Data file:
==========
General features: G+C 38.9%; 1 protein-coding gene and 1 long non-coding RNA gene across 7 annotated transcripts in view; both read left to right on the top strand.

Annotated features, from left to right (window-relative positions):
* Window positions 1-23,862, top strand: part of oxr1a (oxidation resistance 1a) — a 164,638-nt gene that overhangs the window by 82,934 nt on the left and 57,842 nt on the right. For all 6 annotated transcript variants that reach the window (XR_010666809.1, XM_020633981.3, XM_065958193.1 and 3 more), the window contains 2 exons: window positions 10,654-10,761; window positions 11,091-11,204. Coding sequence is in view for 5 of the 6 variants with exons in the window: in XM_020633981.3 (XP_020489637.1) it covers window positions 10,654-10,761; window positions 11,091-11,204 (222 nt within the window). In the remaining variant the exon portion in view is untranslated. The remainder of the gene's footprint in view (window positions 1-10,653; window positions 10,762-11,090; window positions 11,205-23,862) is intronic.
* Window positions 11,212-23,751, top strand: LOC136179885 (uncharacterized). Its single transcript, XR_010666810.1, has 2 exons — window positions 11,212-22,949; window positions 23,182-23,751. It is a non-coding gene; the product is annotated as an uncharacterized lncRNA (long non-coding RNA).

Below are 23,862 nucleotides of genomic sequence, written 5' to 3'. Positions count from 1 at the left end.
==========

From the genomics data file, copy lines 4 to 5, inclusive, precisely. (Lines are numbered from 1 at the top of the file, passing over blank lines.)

* Window positions 11,212-23,751, top strand: LOC136179885 (uncharacterized). Its single transcript, XR_010666810.1, has 2 exons — window positions 11,212-22,949; window positions 23,182-23,751. It is a non-coding gene; the product is annotated as an uncharacterized lncRNA (long non-coding RNA).

Below are 23,862 nucleotides of genomic sequence, written 5' to 3'. Positions count from 1 at the left end.